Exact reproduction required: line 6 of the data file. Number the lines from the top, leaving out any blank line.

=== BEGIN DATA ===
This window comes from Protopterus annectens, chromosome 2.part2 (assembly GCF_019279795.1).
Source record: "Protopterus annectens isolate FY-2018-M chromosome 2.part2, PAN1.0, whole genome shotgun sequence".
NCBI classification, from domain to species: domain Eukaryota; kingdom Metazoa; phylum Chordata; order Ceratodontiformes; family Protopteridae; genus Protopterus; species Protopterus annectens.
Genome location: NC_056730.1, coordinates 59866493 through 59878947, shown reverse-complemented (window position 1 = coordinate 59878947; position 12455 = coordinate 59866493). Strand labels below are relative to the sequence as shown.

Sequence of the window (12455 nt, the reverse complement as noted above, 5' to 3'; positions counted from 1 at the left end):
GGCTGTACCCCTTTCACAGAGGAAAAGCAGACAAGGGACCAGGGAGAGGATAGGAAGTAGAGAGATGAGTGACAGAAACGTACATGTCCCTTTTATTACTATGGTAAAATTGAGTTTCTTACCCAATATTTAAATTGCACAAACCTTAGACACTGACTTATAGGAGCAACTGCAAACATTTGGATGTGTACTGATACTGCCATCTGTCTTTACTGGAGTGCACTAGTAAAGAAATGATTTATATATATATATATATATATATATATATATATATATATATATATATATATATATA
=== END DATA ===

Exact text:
GGCTGTACCCCTTTCACAGAGGAAAAGCAGACAAGGGACCAGGGAGAGGATAGGAAGTAGAGAGATGAGTGACAGAAACGTACATGTCCCTTTTATTACTATGGTAAAATTGAGTTTCTTACCCAATATTTAAATTGCACAAACCTTAGACACTGACTTATAGGAGCAACTGCAAACATTTGGATGTGTACTGATACTGCCATCTGTCTTTACTGGAGTGCACTAGTAAAGAAATGATTTATATATATATATATATATATATATATATATATATATATATATATATATATATATA